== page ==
Share your favorite coding skills and tools with your friends and colleagues in friendly, no-pressure work-alongs.
Get together to work on your coding projects, help each other out and share your work.
Meet new people in your field, organization or community - and find out what we can do when we work together.
Session leader: Radovan Bast, Anne Fouilloux and Sabry Razick.
The aim of this course is to demonstrate to and familiarize the workshop participants with best practices and tools in modern research software development. The main focus is on professional tools for efficiently developing and maintaining research software. Since most research code is developed in a collaborative setting, we will discuss tools and workflows which facilitate this process. Most of the content is also relevant to a single developer.
If you are writing code that is used in research, then this course is for you. If you develop research code and you know all the tools already, join us as a helper! It’s fun, and you always learn something new about a subject by teaching it.
Session leader: Dmytro P. and Athanasia Monika M.
In this workshop we will be exploring how to use linear mixed models when we have data that repeats over time. These kinds of models are often used in longitudinal studies or with time series data. They are powerful as the used maximum likelihood approximations rather than least squares, meaning they can better handle missing data, and competing models can be compared directly. By the end of the workshop you should have a basic grasp of the linear mixed model, how to specify one, how to compare models and how to plot results.
This workshop expects participants to have intermediate proficiency in R and is not fully suitable for beginners. The instructor may not have time to thoroughly explain code that is not directly related to mixed models, so if you have little or no experience with R, I think it will be tough to follow as a workshop.
About the speaker The workshop is held by Athanasia Monika Mowinckel, or Mo for short, who is a staff scientist at the Center for Lifespan changes in brain and cognition (LCBC: www.oslobrains.no). She has a PhD in psychology, and loves plotting. And cats. She is a co-founder and current head of the R-Ladies Oslo chapter.
This workshop is brought to you by Centre for Educational Measurement at University of Oslo (https://www.uv.uio.no/cemo/) and Cardo Partners (www.cardopartners.com) in cooperation of Oslo UseR! Group and R-Ladies Oslo
Did you see the recent announcement, that registration is now open for the CarpentryConnect Manchester conference? The event is an opportunity for members of The Carpentries’ global community of instructors and anyone else with an interest in helping researchers to improve their computational skills, to get together for a few days to exchange ideas and learn some new things. With an exciting programme (still under development, no spoilers!) including sessions focussing on developing new and existing curricula, increasing the sustainability of research software, methods and tools for better teaching, and more, the conference will have as much to offer those who are newcomers to The Carpentries as it does to those who have attended a workshop, helped or taught at one or two, or been involved for years.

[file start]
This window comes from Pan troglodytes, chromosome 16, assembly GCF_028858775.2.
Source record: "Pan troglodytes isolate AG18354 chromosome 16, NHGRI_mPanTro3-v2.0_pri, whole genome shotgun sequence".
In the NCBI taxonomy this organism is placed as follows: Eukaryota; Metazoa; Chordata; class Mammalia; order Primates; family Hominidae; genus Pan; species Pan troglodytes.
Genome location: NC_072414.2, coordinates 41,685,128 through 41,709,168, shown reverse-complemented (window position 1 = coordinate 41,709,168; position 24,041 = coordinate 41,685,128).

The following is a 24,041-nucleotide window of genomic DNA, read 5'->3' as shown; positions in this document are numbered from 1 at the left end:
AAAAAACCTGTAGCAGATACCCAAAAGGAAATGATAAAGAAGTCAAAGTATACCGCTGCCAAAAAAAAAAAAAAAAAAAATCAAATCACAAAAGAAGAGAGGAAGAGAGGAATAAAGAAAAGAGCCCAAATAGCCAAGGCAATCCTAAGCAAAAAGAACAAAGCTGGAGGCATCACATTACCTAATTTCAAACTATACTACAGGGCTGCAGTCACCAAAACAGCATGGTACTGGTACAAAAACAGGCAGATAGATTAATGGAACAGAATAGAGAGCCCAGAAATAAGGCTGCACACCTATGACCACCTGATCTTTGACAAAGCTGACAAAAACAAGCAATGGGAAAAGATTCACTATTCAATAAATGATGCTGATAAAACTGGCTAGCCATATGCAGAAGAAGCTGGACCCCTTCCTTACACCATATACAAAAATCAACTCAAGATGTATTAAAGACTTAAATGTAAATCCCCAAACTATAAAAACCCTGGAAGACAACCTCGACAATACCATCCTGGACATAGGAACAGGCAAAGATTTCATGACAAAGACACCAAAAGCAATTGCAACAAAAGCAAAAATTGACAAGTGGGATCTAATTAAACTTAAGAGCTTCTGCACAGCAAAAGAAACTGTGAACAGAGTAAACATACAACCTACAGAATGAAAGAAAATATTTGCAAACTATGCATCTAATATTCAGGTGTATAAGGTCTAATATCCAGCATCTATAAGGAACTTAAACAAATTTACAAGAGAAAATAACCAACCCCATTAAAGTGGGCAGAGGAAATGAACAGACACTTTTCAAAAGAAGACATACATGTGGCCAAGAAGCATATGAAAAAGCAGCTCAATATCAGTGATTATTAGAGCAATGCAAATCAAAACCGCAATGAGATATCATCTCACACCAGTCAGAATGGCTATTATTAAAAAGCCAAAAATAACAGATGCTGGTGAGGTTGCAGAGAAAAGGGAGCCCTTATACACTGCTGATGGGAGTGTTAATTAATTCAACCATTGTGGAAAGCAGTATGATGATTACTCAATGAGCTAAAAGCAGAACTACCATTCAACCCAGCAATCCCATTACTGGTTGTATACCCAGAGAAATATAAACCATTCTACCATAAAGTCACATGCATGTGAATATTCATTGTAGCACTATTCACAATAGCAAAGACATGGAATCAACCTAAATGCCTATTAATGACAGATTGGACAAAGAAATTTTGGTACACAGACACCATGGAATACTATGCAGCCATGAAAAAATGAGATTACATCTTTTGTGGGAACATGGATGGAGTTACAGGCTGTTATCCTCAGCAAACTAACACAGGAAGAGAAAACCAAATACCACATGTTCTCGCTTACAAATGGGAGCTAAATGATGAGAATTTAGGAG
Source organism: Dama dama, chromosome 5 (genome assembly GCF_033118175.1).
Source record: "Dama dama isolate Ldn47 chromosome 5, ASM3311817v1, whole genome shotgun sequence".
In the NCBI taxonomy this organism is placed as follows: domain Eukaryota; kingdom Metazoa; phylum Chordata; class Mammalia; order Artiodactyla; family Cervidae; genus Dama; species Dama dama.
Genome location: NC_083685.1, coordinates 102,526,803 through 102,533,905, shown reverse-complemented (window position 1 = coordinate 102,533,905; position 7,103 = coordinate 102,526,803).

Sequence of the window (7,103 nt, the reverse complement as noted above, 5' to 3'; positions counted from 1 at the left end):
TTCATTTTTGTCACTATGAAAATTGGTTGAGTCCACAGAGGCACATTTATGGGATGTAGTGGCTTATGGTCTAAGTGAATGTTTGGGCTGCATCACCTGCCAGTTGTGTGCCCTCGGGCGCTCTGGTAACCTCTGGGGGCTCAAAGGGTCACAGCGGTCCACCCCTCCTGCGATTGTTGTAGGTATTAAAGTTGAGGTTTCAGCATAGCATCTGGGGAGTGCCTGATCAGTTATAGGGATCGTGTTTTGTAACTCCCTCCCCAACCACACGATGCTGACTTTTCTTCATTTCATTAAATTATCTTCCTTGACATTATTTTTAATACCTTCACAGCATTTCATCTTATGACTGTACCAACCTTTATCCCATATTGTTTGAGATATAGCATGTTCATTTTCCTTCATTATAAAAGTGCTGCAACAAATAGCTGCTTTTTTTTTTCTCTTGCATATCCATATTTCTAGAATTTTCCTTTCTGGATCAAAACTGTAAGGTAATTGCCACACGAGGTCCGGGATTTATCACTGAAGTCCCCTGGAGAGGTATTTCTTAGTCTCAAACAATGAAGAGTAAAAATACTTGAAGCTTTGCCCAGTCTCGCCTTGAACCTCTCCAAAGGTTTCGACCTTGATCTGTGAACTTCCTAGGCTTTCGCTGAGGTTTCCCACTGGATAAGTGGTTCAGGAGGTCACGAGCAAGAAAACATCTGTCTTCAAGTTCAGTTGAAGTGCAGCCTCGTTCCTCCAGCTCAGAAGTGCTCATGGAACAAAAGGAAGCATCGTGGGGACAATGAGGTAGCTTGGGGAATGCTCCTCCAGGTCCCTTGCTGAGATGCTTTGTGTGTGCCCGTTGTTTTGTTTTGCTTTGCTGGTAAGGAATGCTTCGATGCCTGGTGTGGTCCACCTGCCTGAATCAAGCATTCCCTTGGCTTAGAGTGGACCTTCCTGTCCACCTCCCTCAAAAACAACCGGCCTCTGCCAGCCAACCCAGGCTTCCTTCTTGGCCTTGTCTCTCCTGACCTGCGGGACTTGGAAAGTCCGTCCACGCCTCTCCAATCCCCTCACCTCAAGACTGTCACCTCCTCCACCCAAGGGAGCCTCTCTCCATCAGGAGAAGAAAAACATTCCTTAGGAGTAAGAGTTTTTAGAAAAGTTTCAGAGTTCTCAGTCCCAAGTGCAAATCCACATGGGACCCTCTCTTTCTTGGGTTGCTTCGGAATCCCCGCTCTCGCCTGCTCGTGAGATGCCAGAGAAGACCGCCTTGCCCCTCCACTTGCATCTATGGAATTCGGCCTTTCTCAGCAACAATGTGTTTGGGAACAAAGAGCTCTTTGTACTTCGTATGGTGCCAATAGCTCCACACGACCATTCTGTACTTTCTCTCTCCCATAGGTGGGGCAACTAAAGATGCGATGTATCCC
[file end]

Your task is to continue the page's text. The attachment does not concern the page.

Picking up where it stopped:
Still not sure what to expect? Following the success of the inaugural CarpentryCon in Dublin last summer, several of the attendees wrote about their experiences describing some of the workshops and breakouts, reflecting on their experiences, and generally celebrating the chance to bring such a diverse and dispersed community together (https://carpentries.org/blog/2018/06/carpentry-con-report/). The organising taskforce of CarpentryConnect Manchester, chaired by Aleks Nenadic and including several organisers of the event in 2018, has every intention of creating a sister event with a similar atmosphere of creativity, inclusivity and optimism, and a love of using sticky notes for almost everything.
We hope that the structure of the programme (https://software.ac.uk/ccmcr19/programme), with bursts of lightning talks to spark conversation, long breaks to create space for deeper discussion and networking, and an emphasis on workshops, tutorials and breakout sessions, reflects the importance placed on community building and professional development that I have been so inspired by at previous events of both the Research Software Engineers and Carpentries. The conference offers a chance to learn about and discuss the latest developments and challenges in computational teaching and research software development, to access training in relevant skills, tools, and resources, and to get to know other members of this warm and welcoming community. For more detail on the programme, keep an eye out as we announcement our keynote speakers over the coming weeks.
We’d love to see plenty of new faces at the conference, as well as bringing together as many Instructors, Trainers, Mentors, and Maintainers, as possible from the UK, Europe, and across the world. So, if any of the above sounds interesting to you, we’d love for you to go ahead and register. If you do so before 18 April 2019, you’ll be able to take advantage of the Early Bird discount.
We look forward to seeing you in Manchester in June!
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